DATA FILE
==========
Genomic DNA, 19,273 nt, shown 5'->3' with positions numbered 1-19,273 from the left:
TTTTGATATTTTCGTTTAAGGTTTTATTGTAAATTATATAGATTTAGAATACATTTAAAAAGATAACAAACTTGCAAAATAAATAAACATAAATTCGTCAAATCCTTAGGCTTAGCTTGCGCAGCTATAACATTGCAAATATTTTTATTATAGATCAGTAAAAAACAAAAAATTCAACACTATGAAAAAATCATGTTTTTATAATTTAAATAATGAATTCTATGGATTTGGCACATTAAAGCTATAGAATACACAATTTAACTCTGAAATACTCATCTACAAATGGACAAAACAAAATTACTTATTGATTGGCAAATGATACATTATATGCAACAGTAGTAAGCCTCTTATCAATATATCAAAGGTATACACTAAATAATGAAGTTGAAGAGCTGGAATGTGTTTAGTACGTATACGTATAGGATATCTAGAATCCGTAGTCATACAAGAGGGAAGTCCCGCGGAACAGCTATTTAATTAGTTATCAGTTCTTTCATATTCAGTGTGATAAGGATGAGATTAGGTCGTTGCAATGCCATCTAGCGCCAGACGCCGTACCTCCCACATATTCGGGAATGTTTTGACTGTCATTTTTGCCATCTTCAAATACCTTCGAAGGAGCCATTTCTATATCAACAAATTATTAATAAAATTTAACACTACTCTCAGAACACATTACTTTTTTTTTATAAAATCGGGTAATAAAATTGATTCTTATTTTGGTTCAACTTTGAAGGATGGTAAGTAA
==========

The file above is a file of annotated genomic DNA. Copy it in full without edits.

Genomic DNA, 19,273 nt, shown 5'->3' with positions numbered 1-19,273 from the left:
TTTTGATATTTTCGTTTAAGGTTTTATTGTAAATTATATAGATTTAGAATACATTTAAAAAGATAACAAACTTGCAAAATAAATAAACATAAATTCGTCAAATCCTTAGGCTTAGCTTGCGCAGCTATAACATTGCAAATATTTTTATTATAGATCAGTAAAAAACAAAAAATTCAACACTATGAAAAAATCATGTTTTTATAATTTAAATAATGAATTCTATGGATTTGGCACATTAAAGCTATAGAATACACAATTTAACTCTGAAATACTCATCTACAAATGGACAAAACAAAATTACTTATTGATTGGCAAATGATACATTATATGCAACAGTAGTAAGCCTCTTATCAATATATCAAAGGTATACACTAAATAATGAAGTTGAAGAGCTGGAATGTGTTTAGTACGTATACGTATAGGATATCTAGAATCCGTAGTCATACAAGAGGGAAGTCCCGCGGAACAGCTATTTAATTAGTTATCAGTTCTTTCATATTCAGTGTGATAAGGATGAGATTAGGTCGTTGCAATGCCATCTAGCGCCAGACGCCGTACCTCCCACATATTCGGGAATGTTTTGACTGTCATTTTTGCCATCTTCAAATACCTTCGAAGGAGCCATTTCTATATCAACAAATTATTAATAAAATTTAACACTACTCTCAGAACACATTACTTTTTTTTTATAAAATCGGGTAATAAAATTGATTCTTATTTTGGTTCAACTTTGAAGGATGGTAAGTAA